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moths

  • Commonly known the tobacco hornworm and the goliath worm (as larvae), and as the Carolina sphinx moth and the tobacco hawk moth (as adults), the Manduca sexta is closely related to and often confused with the very similar tomato hornworm (Manduca quinquemaculata).
  • Commonly known the tobacco hornworm and the goliath worm (as larvae), and as the Carolina sphinx moth and the tobacco hawk moth (as adults), the Manduca sexta is closely related to and often confused with the very similar tomato hornworm (Manduca quinquemaculata).
  • The ailanthus webworm moth (Atteva aurea) is an ermine moth now found commonly in the United States. It was formerly known under the scientific name Atteva punctella (see Taxonomy section). This small, very colorful moth resembles a true bug or beetle when not in flight, but in flight it resembles a wasp.
  • The ailanthus webworm moth (Atteva aurea) is an ermine moth now found commonly in the United States. It was formerly known under the scientific name Atteva punctella (see Taxonomy section). This small, very colorful moth resembles a true bug or beetle when not in flight, but in flight it resembles a wasp.
  • Dryocampa rubicunda, the rosy maple moth, is a small North American moth in the family Saturniidae, also known as the great silk moths. It was first described by Johan Christian Fabricius in 1793. The species is known for its wooly body and pink and yellow coloration, which varies from cream or white to bright pink or yellow.[2] Males have bushier antennae than females, which allow them to sense female pheromones for mating.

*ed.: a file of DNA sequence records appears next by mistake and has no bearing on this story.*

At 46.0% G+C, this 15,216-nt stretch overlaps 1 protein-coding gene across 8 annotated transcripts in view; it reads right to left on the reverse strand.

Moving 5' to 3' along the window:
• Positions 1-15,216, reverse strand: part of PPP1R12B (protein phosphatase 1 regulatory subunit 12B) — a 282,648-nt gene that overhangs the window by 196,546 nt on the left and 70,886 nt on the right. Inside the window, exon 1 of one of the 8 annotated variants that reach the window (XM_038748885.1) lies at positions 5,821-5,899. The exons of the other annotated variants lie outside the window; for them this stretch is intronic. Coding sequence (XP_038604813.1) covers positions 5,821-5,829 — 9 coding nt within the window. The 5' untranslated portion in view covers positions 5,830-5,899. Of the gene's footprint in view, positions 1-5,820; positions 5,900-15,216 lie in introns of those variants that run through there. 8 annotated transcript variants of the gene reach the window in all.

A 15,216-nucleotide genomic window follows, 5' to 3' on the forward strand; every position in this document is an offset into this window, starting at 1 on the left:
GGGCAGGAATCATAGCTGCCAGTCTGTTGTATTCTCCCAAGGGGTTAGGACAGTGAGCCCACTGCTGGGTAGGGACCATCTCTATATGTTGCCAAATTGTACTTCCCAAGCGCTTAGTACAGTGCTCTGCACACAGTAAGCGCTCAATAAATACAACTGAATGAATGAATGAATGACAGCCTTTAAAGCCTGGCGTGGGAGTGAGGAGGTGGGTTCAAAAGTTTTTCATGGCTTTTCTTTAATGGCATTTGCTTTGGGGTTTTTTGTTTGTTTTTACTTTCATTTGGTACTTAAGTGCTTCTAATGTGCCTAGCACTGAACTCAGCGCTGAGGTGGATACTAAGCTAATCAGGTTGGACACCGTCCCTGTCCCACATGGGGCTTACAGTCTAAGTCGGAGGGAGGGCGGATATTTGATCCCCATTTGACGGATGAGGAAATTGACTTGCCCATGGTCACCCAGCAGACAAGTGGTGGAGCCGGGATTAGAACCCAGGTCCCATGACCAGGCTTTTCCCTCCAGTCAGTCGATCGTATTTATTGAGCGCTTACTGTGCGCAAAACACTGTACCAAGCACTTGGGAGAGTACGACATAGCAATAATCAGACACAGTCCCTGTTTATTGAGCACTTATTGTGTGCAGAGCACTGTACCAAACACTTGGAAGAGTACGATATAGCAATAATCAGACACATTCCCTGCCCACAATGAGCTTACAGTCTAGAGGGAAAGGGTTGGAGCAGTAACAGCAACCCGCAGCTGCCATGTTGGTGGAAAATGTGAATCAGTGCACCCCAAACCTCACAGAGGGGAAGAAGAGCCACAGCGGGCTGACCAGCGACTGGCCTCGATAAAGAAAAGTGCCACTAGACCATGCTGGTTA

• Dryocampa rubicunda, the rosy maple moth, is a small North American moth in the family Saturniidae, also known as the great silk moths. It was first described by Johan Christian Fabricius in 1793. The species is known for its wooly body and pink and yellow coloration, which varies from cream or white to bright pink or yellow.[2] Males have bushier antennae than females, which allow them to sense female pheromones for mating.
  • Two moths living in South Carolina, two different ways of pupating...
  • Two moths living in South Carolina, two different ways of pupating...
  • Enyo lugubris, the mournful sphinx, is a moth of the family Sphingidae. It is found from Argentina and Paraguay to Uruguay, Venezuela, Guyana, Surinam, French Guiana, Colombia, Ecuador, Peru, Brazil and the West Indies through Belize, Guatemala, Honduras, El Salvador, Nicaragua, Costa Rica and Panama to Mexico and the United States, where it has been recorded from Arizona east to Florida and north to South Carolina. Strays have been recorded from Arkansas, north to Illinois, Michigan and New York.
  • Enyo lugubris, the mournful sphinx, is a moth of the family Sphingidae. It is found from Argentina and Paraguay to Uruguay, Venezuela, Guyana, Surinam, French Guiana, Colombia, Ecuador, Peru, Brazil and the West Indies through Belize, Guatemala, Honduras, El Salvador, Nicaragua, Costa Rica and Panama to Mexico and the United States, where it has been recorded from Arizona east to Florida and north to South Carolina. Strays have been recorded from Arkansas, north to Illinois, Michigan and New York.